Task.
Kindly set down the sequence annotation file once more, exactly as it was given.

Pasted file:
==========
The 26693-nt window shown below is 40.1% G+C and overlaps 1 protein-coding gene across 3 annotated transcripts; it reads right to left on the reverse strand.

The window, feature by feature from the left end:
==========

The 26693-nt window shown below is 40.1% G+C and overlaps 1 protein-coding gene across 3 annotated transcripts; it reads right to left on the reverse strand.

The window, feature by feature from the left end: